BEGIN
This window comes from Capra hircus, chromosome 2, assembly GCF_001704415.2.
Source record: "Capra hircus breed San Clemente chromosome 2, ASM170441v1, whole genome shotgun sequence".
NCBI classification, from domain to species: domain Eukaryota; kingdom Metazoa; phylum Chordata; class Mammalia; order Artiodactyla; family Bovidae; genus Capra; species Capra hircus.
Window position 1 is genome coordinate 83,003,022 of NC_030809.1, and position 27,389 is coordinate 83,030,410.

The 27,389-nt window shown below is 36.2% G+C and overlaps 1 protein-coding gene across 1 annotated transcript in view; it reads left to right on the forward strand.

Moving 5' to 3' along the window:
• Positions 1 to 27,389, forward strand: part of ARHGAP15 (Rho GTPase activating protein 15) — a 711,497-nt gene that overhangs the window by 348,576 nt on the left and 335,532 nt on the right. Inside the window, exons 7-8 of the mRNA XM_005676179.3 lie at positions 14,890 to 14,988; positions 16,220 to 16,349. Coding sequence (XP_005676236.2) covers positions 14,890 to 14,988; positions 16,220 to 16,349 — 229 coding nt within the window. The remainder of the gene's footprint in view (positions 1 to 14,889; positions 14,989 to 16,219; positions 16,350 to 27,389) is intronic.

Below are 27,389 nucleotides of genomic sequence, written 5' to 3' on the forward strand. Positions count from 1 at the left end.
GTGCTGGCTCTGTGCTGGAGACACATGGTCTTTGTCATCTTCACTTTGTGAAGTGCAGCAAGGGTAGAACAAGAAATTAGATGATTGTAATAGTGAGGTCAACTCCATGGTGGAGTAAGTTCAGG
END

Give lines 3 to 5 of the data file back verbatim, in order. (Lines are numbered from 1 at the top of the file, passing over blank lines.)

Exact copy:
NCBI classification, from domain to species: domain Eukaryota; kingdom Metazoa; phylum Chordata; class Mammalia; order Artiodactyla; family Bovidae; genus Capra; species Capra hircus.
Window position 1 is genome coordinate 83,003,022 of NC_030809.1, and position 27,389 is coordinate 83,030,410.

The 27,389-nt window shown below is 36.2% G+C and overlaps 1 protein-coding gene across 1 annotated transcript in view; it reads left to right on the forward strand.